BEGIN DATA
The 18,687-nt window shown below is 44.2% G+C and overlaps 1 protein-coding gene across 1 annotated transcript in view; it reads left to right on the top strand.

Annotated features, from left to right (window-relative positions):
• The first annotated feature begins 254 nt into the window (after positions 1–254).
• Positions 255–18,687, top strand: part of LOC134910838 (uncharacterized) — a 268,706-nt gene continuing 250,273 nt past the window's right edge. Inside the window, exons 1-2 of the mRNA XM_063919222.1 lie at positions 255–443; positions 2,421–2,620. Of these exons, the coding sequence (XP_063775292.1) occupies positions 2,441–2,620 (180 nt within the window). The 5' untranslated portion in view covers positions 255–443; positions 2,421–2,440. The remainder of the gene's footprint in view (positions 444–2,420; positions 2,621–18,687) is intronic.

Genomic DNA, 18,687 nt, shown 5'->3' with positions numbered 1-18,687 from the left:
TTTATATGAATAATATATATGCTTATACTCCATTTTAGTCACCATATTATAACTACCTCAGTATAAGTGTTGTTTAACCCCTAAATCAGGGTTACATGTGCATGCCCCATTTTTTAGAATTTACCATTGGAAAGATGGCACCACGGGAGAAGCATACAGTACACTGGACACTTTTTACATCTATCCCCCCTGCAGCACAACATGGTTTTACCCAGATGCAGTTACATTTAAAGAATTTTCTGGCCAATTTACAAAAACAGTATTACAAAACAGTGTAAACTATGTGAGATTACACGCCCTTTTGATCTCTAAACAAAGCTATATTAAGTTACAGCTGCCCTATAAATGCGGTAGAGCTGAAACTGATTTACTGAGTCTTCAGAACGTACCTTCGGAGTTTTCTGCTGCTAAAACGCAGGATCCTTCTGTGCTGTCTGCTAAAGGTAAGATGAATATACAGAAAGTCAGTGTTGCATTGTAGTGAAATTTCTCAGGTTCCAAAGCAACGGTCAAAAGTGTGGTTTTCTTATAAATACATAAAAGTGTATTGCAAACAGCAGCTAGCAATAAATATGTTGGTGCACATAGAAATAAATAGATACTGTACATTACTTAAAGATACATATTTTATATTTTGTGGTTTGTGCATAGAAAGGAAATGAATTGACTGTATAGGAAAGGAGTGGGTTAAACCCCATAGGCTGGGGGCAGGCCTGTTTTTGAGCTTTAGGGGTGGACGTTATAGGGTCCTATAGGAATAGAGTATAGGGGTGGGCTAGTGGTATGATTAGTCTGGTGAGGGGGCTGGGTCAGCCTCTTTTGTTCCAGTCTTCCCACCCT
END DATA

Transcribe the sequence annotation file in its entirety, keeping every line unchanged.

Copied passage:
The 18,687-nt window shown below is 44.2% G+C and overlaps 1 protein-coding gene across 1 annotated transcript in view; it reads left to right on the top strand.

Annotated features, from left to right (window-relative positions):
• The first annotated feature begins 254 nt into the window (after positions 1–254).
• Positions 255–18,687, top strand: part of LOC134910838 (uncharacterized) — a 268,706-nt gene continuing 250,273 nt past the window's right edge. Inside the window, exons 1-2 of the mRNA XM_063919222.1 lie at positions 255–443; positions 2,421–2,620. Of these exons, the coding sequence (XP_063775292.1) occupies positions 2,441–2,620 (180 nt within the window). The 5' untranslated portion in view covers positions 255–443; positions 2,421–2,440. The remainder of the gene's footprint in view (positions 444–2,420; positions 2,621–18,687) is intronic.

Genomic DNA, 18,687 nt, shown 5'->3' with positions numbered 1-18,687 from the left:
TTTATATGAATAATATATATGCTTATACTCCATTTTAGTCACCATATTATAACTACCTCAGTATAAGTGTTGTTTAACCCCTAAATCAGGGTTACATGTGCATGCCCCATTTTTTAGAATTTACCATTGGAAAGATGGCACCACGGGAGAAGCATACAGTACACTGGACACTTTTTACATCTATCCCCCCTGCAGCACAACATGGTTTTACCCAGATGCAGTTACATTTAAAGAATTTTCTGGCCAATTTACAAAAACAGTATTACAAAACAGTGTAAACTATGTGAGATTACACGCCCTTTTGATCTCTAAACAAAGCTATATTAAGTTACAGCTGCCCTATAAATGCGGTAGAGCTGAAACTGATTTACTGAGTCTTCAGAACGTACCTTCGGAGTTTTCTGCTGCTAAAACGCAGGATCCTTCTGTGCTGTCTGCTAAAGGTAAGATGAATATACAGAAAGTCAGTGTTGCATTGTAGTGAAATTTCTCAGGTTCCAAAGCAACGGTCAAAAGTGTGGTTTTCTTATAAATACATAAAAGTGTATTGCAAACAGCAGCTAGCAATAAATATGTTGGTGCACATAGAAATAAATAGATACTGTACATTACTTAAAGATACATATTTTATATTTTGTGGTTTGTGCATAGAAAGGAAATGAATTGACTGTATAGGAAAGGAGTGGGTTAAACCCCATAGGCTGGGGGCAGGCCTGTTTTTGAGCTTTAGGGGTGGACGTTATAGGGTCCTATAGGAATAGAGTATAGGGGTGGGCTAGTGGTATGATTAGTCTGGTGAGGGGGCTGGGTCAGCCTCTTTTGTTCCAGTCTTCCCACCCT